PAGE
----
The First Thing You Need to Land a Job in Japan

Job Hunting in Japan

A local phone number is essential when living in Japan. Recruiters need one, and almost all the job-hunting sites have a mandatory field for a local contact number. Even direct hire positions require one, because in a country where there are more phones than people, it’s expected of a potential employee. This is needed even before you try to rent an apartment or create a bank account, both of which require a phone number too. It’s worth noting that many teaching jobs require a video call as part of their interview process, but phone interviews are still the fallback in case something goes wrong.

How to Get a Phone Number and Data Plan in Japan

If you’re new to Japan and want to begin applying for jobs quickly, the best option is to go for a SIM card rental, available as a voice + data package, or data-only plan. For long-term stays, you may want to book a voice + data SIM card, which you can pick up directly at the airport. If you plan to stay in Japan for less than 3 months, then a data-only SIM should be enough to cover your entire stay, especially since VoIP services (several of which now offer local Japanese numbers) are a great workaround and can be used even if your SIM card is limited to data only.

Start Your Japan Job Hunting off Right with Sakura Mobile

job hunting in japan

Sakura Mobile offers both SIM options — each customized to fit your needs. Our voice + data long-term SIM plans come with generous data allowances, so checking your e-mail and keeping current with job listings is easy, no matter where you are. If you haven’t gotten your residence card and Japanese address yet, but plan to be in Japan for more than three months, we’ve still got you covered with our data-only long-term SIM plan, which offers all the same benefits minus a phone number. And whichever plan you choose, you’ll love staying connected on Docomo’s reliable 4G network, which offers exceptional speed and great coverage in all major cities.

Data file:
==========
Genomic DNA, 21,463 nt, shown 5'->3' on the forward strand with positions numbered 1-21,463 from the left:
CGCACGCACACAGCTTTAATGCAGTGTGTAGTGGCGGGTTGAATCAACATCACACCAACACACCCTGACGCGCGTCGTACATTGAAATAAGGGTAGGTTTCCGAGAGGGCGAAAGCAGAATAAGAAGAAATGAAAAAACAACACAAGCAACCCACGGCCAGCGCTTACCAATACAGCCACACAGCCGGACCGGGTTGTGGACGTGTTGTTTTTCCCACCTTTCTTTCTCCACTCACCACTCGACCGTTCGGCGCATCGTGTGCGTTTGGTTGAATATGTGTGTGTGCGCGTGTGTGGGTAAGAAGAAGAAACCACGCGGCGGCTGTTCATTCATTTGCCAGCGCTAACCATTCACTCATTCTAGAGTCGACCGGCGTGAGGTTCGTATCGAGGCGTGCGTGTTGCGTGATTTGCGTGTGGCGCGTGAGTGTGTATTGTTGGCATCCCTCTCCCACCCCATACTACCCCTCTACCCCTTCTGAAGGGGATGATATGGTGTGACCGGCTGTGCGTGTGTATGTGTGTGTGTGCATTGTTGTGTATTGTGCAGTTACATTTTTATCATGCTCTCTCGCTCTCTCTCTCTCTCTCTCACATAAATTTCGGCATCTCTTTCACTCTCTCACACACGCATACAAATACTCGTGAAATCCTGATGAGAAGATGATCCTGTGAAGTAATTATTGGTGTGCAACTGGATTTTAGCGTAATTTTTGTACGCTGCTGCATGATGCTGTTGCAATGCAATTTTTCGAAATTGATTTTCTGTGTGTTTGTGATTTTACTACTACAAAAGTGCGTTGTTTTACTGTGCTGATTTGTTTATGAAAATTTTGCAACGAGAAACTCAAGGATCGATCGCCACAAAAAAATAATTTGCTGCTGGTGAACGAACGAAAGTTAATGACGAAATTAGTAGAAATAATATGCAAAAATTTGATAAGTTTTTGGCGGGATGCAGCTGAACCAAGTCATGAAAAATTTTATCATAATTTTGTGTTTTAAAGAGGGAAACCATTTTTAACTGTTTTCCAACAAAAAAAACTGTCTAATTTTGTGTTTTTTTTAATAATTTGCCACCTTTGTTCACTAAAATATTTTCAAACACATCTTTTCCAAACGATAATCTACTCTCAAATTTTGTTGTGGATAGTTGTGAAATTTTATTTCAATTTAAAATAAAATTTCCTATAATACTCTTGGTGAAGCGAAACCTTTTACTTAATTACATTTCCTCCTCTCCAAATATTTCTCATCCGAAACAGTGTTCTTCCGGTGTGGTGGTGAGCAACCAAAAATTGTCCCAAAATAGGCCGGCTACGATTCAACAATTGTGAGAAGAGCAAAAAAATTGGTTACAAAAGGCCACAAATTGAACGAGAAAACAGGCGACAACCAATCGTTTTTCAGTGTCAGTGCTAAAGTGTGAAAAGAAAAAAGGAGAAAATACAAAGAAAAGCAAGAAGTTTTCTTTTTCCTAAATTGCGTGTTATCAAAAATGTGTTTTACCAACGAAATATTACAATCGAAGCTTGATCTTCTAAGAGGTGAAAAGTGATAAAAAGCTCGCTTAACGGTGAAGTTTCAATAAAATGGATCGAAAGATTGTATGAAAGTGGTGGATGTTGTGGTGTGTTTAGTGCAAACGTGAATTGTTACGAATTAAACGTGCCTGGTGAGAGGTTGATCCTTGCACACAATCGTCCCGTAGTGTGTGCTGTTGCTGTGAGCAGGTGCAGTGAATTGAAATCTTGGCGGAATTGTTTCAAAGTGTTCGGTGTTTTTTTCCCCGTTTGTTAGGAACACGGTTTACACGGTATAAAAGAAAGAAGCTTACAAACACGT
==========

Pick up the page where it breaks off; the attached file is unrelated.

Sakura Mobile services are available from start to finish in English, with all instructions and customer service available in English as well. If you’re unsure whether your phone is compatible with a Sakura Mobile SIM card or you have other WiFi-enabled devices, Sakura Mobile also offers long-term mobile WiFi router plans that run on SoftBank’s 4G network, with batteries that can last up to 20 hours.

Creating and maintaining all of your job-hunting accounts and profiles takes time, but with a Sakura Mobile you can work on them whenever you have downtime. Whether you’re on the train, at home, or at a coffee shop, you can see new job alerts immediately, and respond quickly, giving you an advantage over competing candidates.

No matter where you are, job hunting in Japan is difficult. Whether you are updating your profiles, searching through listings, or arranging interviews, it’s important to stay current. A Sakura Mobile voice + data SIM will let you do just that, giving you the best possible odds of landing your dream job in Japan.